Those three treacherous bridges have been a thorn in Whitehawk’s side since that ill-fated January affair earlier in the year. This is was the fourth encounter in a little under 12 months and, as New Years hastily approaches from the East, the Hawks will be hoping for few more encounters.
Jubilee Field: a mixed cauldron of memories for an East Brighton club muddled and vexed on their previous two visits with Shaun Saunders stood in his technical area. A Boxing Day bout that always brings a unique ribbon of chime and festivity, but ’twas only the hosts that would be concluding their Christmas with further cheers and merriment.
Shades of Sevenoaks in the Hawks’ previous outing 19 days prior, all that rest and resurgence had swiftly slipped out of the window as the red-clad men found themselves 2-0 down with just 17 minutes on the single small scoreboard in the corner of this sunlit ground. Gorgeous blue skies scraping the horizon as the lone sun’s low trajectory flashed the golden, leafy turf. Confusion at the back, Luke Glover beaten twice; Whitehawk staring at another league defeat.
But for the visitors they had a new face roaming the left wing: Bermuda international Luke Robinson. A silky, sprightly forward who partners with goalscoring machine Nahki Wells when dressed in his nation’s colours. Yet here, on the blades of the Bridges, skipping beyond a shape in amber and black is like knocking down a brick wall. It takes resilience to break this team down.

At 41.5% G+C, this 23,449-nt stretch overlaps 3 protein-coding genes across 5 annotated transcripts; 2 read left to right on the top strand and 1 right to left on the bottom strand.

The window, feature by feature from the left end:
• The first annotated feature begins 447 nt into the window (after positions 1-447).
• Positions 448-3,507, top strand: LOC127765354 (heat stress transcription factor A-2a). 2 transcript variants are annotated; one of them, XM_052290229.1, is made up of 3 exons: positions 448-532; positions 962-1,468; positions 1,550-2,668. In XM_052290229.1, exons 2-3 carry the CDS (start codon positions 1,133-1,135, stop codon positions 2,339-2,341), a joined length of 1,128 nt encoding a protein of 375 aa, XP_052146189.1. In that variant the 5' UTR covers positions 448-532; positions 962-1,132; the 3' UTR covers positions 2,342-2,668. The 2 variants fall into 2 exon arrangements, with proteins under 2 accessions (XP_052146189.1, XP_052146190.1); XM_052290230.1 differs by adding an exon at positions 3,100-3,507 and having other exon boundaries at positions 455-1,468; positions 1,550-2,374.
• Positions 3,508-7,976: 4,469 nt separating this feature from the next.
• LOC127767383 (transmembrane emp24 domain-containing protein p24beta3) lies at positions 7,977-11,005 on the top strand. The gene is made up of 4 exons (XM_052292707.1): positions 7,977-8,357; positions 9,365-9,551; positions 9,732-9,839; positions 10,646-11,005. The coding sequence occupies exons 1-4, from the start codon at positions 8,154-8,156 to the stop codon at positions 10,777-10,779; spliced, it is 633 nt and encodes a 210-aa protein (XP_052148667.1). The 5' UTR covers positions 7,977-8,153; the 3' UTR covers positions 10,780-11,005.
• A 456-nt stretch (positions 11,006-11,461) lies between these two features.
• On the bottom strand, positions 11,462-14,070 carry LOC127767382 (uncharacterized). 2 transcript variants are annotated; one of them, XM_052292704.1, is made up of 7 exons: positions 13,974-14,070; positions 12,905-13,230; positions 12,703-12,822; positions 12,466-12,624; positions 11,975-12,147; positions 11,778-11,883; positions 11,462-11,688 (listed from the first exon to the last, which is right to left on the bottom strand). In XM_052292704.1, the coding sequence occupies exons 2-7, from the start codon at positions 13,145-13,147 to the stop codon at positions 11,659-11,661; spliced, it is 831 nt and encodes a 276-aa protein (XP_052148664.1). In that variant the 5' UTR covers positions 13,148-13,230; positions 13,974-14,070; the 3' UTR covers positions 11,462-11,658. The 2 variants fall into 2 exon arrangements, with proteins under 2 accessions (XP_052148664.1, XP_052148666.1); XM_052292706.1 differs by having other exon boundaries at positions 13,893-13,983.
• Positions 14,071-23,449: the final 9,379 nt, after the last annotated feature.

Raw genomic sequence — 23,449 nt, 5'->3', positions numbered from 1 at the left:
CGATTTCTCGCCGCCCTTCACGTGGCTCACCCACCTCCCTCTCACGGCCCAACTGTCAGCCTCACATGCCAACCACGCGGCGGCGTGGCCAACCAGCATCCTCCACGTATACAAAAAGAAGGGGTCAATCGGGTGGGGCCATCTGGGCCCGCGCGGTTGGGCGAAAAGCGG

Before Whitehawk even had a minute to take in the surroundings their own peculiarly coloured red net was rustled twice. Curtis Gayler the first to spark the smallest pocket of noise from their few fans with a thunderous clap that wrong-footed Glover in the net, rocketing into the ‘keeper’s side of the goal after deceiving the one standing solemnly in pink.
And within a few minutes the Hawks were opened up again: Charlie Harris missing his tackle in his own half, Bryan Villavicencio powering forward and placing the perfect pass in front of the onrushing Curtis Gayler. Speeding through every gear like a turbocharged truck, he gets the better of Will Miles at the rear to drive towards goal, taking it past the fallen Glover with a serene degree of composure before slotting it into the vacant, gaping net not 10 seconds after Whitehawk had a set-piece of their own.
There was a clinical edge to the hosts that appeared scarce in the Hawks setup. Three Bridges were not an overwhelming force, these were chances that were duly presented to them by a side unable to offer its defence the necessary protection. Since Joe Shelley, the experienced defensive midfielder who had shone from the spot and in front of his backline, hobbled off against Newhaven in the Senior Cup, there has been a blindingly bright hole in that pocket that has since been exposed.
It’s a collective effort, and the quality that has brought this team so far is still there, still roaming about picking passes, scoring goals – yet there’s an added danger to this team, a threat that at any given moment they could find themselves picking the ball out of their own net. That was this match in its opening period. From nothing Three Bridges conjured success, and Whitehawk were left chasing.